Bad Drugs Are Looking Good
Moderator: John Torres, NBC News and MSNBC medical correspondent
Panelists: Rick Doblin, founder and executive director, Multidisciplinary Association for Psychedelic Studies; Mallory Loflin, (see above); Dennis Charney, Anne and Joel Ehrenkranz Dean, Icahn School of Medicine at Mount Sinai, President for Academic Affairs, Mount Sinai Health System
“The first study showing that it was an antidepressant was based on the idea that a neurotransmitter was involved. To our surprise, somewhat, but not completely, we found that low doses produced a very rapid antidepressant effect in some patients within a few hours. And these were patients who had been depressed for many years.” —Dennis Charney
On big pharma:
“Ketamine would be more effective when combined with psychotherapy instead of just being seen as a pharmacological intervention. But pharmaceutical companies don’t understand anything about psychotherapy. And all of the drugs that we’ve been talking about are in the public domain. And that also limits for-profit investors from getting involved, which is why we we’re doing nonprofit drug development through donation.” —Rick Doblin
On drug-assisted therapy:
“It’s not about the drug. It’s about the drug-therapy combination. So if people get these [substances] on their own and they shouldn’t expect the same kind of results.” —Rick Doblin
“I mean, MDMA was a quietly known therapy drug from the middle of the seventies to the early eighties when it became known as the party drug, ecstasy. The sad part of this is thinking about all the unnecessary suffering that there has been when all this research was suddenly locked by the DEA. If we look at MDMA in particular, they first moved to criminalize it in 1984. That’s when we had these DEA hearings, and we actually won. The judge said that MDMA should be illegal for adult-use, but it should be legal for therapeutic use. But the DEA rejected that recommendation. That was in 1986 and when I started MAPS.” —Rick Doblin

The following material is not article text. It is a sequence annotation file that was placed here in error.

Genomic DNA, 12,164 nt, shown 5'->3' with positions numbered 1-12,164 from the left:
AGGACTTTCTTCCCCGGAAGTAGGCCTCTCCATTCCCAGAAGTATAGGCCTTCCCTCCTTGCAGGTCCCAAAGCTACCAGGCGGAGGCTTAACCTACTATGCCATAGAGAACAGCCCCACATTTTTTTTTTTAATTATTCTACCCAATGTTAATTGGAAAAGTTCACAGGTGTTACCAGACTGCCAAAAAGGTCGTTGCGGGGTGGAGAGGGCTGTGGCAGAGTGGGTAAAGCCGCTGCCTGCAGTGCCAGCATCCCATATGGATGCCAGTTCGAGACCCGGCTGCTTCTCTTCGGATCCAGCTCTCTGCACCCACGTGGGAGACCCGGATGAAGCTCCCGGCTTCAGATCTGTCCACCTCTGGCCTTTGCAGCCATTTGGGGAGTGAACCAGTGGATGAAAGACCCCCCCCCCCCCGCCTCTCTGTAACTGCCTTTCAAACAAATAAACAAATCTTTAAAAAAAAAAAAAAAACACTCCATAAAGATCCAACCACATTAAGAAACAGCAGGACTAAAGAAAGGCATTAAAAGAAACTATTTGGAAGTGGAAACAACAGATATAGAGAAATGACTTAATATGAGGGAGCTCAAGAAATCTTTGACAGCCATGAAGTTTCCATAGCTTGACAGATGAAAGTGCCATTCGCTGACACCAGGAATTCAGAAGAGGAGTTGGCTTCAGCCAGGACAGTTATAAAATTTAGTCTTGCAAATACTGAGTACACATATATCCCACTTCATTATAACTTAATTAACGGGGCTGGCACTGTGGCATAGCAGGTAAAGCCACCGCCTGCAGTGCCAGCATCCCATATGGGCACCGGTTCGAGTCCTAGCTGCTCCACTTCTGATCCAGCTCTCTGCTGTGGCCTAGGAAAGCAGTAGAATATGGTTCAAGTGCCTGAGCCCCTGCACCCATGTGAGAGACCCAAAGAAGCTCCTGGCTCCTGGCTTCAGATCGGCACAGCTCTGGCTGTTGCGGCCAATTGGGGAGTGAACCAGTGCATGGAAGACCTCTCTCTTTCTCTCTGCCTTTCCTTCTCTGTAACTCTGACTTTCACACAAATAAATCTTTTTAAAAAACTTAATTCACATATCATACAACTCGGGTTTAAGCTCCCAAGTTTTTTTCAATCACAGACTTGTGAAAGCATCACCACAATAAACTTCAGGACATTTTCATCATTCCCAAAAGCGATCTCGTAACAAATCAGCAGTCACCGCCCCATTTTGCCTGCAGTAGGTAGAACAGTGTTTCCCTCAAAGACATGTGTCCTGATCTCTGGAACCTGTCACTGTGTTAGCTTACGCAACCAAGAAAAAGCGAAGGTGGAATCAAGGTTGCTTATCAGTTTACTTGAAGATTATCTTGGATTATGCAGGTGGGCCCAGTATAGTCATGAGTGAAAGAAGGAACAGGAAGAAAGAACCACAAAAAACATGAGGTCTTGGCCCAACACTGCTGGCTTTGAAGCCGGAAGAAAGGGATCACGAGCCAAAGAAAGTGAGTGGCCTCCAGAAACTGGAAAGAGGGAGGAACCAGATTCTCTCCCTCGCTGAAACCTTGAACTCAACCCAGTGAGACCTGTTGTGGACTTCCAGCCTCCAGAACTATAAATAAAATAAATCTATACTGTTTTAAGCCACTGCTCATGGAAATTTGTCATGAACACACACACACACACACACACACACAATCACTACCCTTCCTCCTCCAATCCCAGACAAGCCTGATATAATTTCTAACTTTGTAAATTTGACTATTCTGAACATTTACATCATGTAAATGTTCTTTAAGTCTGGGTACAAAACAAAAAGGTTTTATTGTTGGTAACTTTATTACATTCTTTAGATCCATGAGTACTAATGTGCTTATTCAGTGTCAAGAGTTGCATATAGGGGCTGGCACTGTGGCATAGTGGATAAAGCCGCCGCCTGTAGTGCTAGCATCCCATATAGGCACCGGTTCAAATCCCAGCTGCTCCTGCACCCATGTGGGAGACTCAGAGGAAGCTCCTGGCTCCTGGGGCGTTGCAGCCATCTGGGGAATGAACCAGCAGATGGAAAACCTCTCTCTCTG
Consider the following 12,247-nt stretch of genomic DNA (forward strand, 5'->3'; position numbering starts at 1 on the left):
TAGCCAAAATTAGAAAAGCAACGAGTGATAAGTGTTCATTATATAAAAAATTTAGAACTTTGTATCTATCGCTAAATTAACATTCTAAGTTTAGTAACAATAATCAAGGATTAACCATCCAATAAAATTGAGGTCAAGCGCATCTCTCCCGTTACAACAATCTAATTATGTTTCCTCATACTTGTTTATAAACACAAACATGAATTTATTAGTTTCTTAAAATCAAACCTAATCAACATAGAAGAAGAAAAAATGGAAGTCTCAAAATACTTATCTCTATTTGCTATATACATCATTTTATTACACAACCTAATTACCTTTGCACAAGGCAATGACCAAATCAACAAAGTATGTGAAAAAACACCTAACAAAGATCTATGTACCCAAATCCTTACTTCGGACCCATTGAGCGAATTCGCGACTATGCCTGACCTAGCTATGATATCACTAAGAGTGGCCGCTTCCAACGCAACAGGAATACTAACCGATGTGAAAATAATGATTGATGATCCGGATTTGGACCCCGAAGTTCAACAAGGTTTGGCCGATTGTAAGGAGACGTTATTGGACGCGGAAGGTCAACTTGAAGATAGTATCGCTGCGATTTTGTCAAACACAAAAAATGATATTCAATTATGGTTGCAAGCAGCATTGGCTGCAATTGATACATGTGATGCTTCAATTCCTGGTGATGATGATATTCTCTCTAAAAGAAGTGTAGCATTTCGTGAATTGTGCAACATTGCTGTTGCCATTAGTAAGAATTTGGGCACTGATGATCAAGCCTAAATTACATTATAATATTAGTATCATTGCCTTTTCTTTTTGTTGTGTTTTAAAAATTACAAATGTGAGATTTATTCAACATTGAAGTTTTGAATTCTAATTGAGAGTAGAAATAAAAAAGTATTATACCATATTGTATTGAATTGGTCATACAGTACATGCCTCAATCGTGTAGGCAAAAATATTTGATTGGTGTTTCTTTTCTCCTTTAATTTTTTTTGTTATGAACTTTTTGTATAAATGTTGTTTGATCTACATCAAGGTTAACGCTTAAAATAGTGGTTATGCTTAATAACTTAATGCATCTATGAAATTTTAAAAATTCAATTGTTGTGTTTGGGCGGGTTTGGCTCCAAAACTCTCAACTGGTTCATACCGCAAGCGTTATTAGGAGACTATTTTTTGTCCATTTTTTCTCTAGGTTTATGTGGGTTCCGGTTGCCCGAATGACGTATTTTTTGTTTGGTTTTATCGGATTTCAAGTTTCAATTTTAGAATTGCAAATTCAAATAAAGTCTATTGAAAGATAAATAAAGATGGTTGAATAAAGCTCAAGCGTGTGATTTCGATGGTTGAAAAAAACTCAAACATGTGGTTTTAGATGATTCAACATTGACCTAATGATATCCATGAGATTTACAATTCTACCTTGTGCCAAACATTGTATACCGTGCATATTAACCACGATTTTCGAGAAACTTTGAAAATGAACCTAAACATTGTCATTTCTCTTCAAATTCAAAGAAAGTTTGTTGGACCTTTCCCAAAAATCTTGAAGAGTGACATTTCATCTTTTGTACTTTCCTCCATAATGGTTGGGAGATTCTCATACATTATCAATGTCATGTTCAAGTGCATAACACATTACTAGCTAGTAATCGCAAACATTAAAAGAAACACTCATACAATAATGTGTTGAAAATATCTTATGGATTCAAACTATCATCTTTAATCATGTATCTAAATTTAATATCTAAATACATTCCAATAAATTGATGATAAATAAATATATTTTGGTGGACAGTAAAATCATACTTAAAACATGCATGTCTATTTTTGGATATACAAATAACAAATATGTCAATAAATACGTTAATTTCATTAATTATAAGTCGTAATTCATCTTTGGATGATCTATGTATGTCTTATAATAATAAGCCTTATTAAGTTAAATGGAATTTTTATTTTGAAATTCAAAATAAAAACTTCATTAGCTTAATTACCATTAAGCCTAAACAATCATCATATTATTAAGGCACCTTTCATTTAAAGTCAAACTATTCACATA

On abuse risk:
“We’re really trying to mainstream them [these drugs]. There is abuse potential and that’s a big concern, but we need to educate people honestly because when we do, these exaggerated harm reduction and public education campaigns that people know are not true, then they don’t know what to believe and then it’s even more dangerous because they’ll try things that maybe they shouldn’t.” —Rick Doblin
“I think it’s a really important point, too, that yes, these drugs aren’t all bad, but they also aren’t perfect like any medication. I think one of the biggest problems is that application is just so far out. Remember, the scientific understanding is that everybody’s using them recreationally. So we kind of can’t get that message out when we’re in this phase of having a political battle around these substances as medication.” —Mallory Loflin
“When you consider the issue of abuse, people pull back and they’ve pulled back too far, so now we’ve got to push it [the research] forward again.” —Dennis Charney
On psilocybin decriminalization:
“The people who are doing a lot of the work with the psilocybin, particularly at Johns Hopkins and NYU, were freaked out by that. They thought that once the science was being used for drug policy reform, they were worried that the FDA would crack down, but that’s not going to happen. We [MAPS] think decriminalization is helpful because the more that the public is sort of moving in this direction, the more science will be needed. From the regulatory perspective, these efforts are helpful to us, but the thing that’s unhelpful is that they make all these incredible claims and that destroys a lot of credibility.” —Rick Doblin
Katie Shapiro can be reached at email@example.com and followed on Twitter @bykatieshapiro.